Delivering an engaging experience is the new mountaintop for marketers, and brands are falling short in the eyes of consumers. New research from audience engagement and earned data solutions firm 3radical suggests that marketers may be misunderstanding the goals of a winning experience.
The firm’s newly released consumer research report, The Struggle is Real: Adapting the Online Experience to Fit Today’s Consumer’s Needs, aims to give marketers a better understanding of the consumer experience so they can improve satisfaction and better navigate the rapidly changing consumer landscape beyond 2020.
According to the research, covering the U.S., UK and Singapore and conducted by 3radical and data strategy firm Marketing IQ, 90 percent of those surveyed believe online brand experiences need to improve, and 68 percent say their contact information (commonly needed in marketing activations) is the data they’re least willing to share. While 81 percent of consumers interact with their favorite brands beyond transactional activities, marketers are often missing opportunities to build stronger, longer lasting, and more profitable relationships with their customers.
“As regulation tightens, and consumers guard the information that brands value the most, marketers must seize engagement opportunities to earn consumer data,” said Michael Fisher, CEO of 3radical, in a news release. “This research sheds light on how consumers prefer to engage and the situations in which they’re prepared to share information, which is certainly important reading for marketers.”
Traditional loyalty programs that offer discounts remain popular, with 83 percent of respondents saying such incentives have meaningful influence over their decision-making process. However, the importance of non-financial incentives that enable consumers to engage with brands more frequently is also apparent. Those looking to build ‘better connections’ with their favorite brands outnumber ‘bargain hunters’ and provide brands with a path to improved engagement and improved margins.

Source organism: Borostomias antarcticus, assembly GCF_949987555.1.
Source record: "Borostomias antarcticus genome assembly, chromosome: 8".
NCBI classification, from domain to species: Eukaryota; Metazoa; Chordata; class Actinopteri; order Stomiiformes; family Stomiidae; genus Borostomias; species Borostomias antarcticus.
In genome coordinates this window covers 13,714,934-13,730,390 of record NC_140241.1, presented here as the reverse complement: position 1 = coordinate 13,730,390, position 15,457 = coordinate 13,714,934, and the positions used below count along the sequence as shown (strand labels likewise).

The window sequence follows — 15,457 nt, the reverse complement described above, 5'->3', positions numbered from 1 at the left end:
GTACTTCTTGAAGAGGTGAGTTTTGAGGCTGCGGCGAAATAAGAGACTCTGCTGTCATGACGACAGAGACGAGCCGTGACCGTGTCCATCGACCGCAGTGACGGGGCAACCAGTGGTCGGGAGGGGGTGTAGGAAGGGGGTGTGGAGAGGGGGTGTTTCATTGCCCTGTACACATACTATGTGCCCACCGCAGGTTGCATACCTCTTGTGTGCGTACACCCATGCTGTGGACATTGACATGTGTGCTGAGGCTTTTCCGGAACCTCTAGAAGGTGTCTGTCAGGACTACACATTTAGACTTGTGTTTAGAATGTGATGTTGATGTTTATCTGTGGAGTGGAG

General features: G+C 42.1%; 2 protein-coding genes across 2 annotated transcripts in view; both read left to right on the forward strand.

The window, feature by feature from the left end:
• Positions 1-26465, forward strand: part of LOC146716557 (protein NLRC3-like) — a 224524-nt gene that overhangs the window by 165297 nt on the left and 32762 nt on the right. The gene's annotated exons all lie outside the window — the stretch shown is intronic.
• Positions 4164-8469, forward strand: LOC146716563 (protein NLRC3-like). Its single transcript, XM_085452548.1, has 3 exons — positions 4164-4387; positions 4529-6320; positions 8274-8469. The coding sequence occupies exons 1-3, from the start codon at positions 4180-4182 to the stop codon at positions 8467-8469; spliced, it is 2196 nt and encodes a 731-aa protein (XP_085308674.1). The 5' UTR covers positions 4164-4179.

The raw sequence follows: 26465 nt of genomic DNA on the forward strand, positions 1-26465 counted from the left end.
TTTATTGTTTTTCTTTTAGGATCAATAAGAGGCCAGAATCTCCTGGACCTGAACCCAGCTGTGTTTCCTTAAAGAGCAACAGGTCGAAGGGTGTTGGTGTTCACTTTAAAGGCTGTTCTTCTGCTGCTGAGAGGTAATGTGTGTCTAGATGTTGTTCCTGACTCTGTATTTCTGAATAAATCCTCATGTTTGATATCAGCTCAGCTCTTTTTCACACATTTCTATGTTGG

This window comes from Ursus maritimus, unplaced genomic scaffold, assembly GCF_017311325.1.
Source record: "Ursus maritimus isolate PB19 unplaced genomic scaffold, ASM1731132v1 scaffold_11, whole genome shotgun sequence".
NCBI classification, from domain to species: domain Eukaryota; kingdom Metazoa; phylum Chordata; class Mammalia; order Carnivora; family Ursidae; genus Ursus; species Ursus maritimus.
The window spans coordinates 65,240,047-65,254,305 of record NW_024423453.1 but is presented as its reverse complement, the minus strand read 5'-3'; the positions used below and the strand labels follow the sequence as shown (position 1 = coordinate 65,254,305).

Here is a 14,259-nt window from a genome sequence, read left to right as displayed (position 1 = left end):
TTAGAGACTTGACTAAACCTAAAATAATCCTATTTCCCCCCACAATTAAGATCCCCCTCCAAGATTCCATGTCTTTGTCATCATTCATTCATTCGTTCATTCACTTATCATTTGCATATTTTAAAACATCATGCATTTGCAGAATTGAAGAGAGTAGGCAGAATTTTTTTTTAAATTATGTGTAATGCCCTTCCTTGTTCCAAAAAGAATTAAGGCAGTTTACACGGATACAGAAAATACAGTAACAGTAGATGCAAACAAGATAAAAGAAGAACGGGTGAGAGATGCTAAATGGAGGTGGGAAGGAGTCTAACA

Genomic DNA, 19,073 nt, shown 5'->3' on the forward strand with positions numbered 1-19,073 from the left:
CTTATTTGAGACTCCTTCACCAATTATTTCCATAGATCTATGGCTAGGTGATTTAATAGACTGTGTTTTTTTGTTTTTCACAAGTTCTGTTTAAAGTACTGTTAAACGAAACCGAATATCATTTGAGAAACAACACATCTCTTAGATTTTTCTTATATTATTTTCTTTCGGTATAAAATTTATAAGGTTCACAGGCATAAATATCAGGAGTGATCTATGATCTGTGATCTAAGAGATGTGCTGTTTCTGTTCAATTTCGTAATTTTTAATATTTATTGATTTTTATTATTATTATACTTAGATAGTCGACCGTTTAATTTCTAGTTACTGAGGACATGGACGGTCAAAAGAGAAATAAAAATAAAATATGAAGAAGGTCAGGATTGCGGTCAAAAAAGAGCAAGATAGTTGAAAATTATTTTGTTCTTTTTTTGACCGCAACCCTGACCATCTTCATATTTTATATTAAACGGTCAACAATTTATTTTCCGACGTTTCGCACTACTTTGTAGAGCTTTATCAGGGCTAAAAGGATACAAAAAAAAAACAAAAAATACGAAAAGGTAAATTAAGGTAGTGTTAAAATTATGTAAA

“If you look at the brands doing this well, they provide consumer engagements that go well beyond traditional loyalty schemes,” said Fisher. “They offer ongoing and organic value. Take casual dining brands that provide complimentary apps and services for customers, whether they be interactive games with real prize incentives, table service, the opportunity to provide feedback directly to the kitchen, or whatever they may be—they’re providing things that are genuinely relevant and fostering a community, but they’re also highly effective data gatherers.”
Whereas consumers are globally united in their belief that brands need to step up their game and build relationships rather than one-way dialogs, the research also uncovered key differences highlighting one size does not fit all. For example:
- Consumers in Singapore are the most critical of current online brand experiences but most willing to interact with their favorite brands outside of traditional transactions. They also lead the way in wanting to express their opinions to their favorite brands on social media, showing the importance of listening (and being seen to listen) via social platforms.
- Consumers in the U.K. are the least likely to engage with brands when not shopping, emphasizing the importance of brands taking advantage of the engagement opportunities that do exist. Generational differences are particularly prominent in the UK where younger generations are much more likely to share data with brands.
- Consumers in the U.S. who are willing data sharers are much more likely to share through interactive game experiences and through quizzes and surveys. They are also moving away from traditional newsletters as a way to engage with brands and are generally unwilling to share information to receive them.
Across all respondents, the most popular forms of brand engagement happen via social media (favored by 46 percent), followed by engaging quizzes and polls (preferred by 38 percent). Other popular ways of interacting include viewing informative content and tutorials’, ‘sharing experiences on social media’ and ‘playing interactive games’.
One-quarter (25 percent) of all respondents say they’re willing to share data in exchange for more personalized shopping and more personalized communication experiences, proving consumers want more relevant experiences that are data-driven.
“Value comes in many shapes and sizes, and so too does data collection,” Fisher added. “Consumers want a mix of ways and reasons to engage and it’s important they do as the future of marketing will depend on consumers volunteering their data. The days of unregulated and shady data acquisition are numbered. The challenge for marketers is to work with consumers to understand how and when they want to engage, and then making it happen. This research will help them do just that,” he concludes.